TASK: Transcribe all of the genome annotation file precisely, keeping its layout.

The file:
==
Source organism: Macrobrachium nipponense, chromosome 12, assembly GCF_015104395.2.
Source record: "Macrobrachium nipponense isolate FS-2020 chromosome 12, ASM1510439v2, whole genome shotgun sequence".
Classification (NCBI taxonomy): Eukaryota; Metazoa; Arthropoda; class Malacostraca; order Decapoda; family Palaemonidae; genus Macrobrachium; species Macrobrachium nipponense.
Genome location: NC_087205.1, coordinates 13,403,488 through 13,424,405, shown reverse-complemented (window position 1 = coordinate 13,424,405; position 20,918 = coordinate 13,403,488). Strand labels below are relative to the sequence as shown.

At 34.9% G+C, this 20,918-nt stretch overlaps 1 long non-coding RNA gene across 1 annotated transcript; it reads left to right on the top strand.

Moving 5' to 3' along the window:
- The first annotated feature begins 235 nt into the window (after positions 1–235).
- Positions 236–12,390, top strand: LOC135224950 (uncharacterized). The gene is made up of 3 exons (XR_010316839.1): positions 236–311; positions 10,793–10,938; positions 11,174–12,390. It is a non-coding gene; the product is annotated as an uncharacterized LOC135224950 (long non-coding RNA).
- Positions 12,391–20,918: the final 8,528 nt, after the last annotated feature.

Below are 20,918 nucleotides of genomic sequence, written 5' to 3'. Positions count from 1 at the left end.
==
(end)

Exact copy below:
Source organism: Macrobrachium nipponense, chromosome 12, assembly GCF_015104395.2.
Source record: "Macrobrachium nipponense isolate FS-2020 chromosome 12, ASM1510439v2, whole genome shotgun sequence".
Classification (NCBI taxonomy): Eukaryota; Metazoa; Arthropoda; class Malacostraca; order Decapoda; family Palaemonidae; genus Macrobrachium; species Macrobrachium nipponense.
Genome location: NC_087205.1, coordinates 13,403,488 through 13,424,405, shown reverse-complemented (window position 1 = coordinate 13,424,405; position 20,918 = coordinate 13,403,488). Strand labels below are relative to the sequence as shown.

At 34.9% G+C, this 20,918-nt stretch overlaps 1 long non-coding RNA gene across 1 annotated transcript; it reads left to right on the top strand.

Moving 5' to 3' along the window:
- The first annotated feature begins 235 nt into the window (after positions 1–235).
- Positions 236–12,390, top strand: LOC135224950 (uncharacterized). The gene is made up of 3 exons (XR_010316839.1): positions 236–311; positions 10,793–10,938; positions 11,174–12,390. It is a non-coding gene; the product is annotated as an uncharacterized LOC135224950 (long non-coding RNA).
- Positions 12,391–20,918: the final 8,528 nt, after the last annotated feature.

Below are 20,918 nucleotides of genomic sequence, written 5' to 3'. Positions count from 1 at the left end.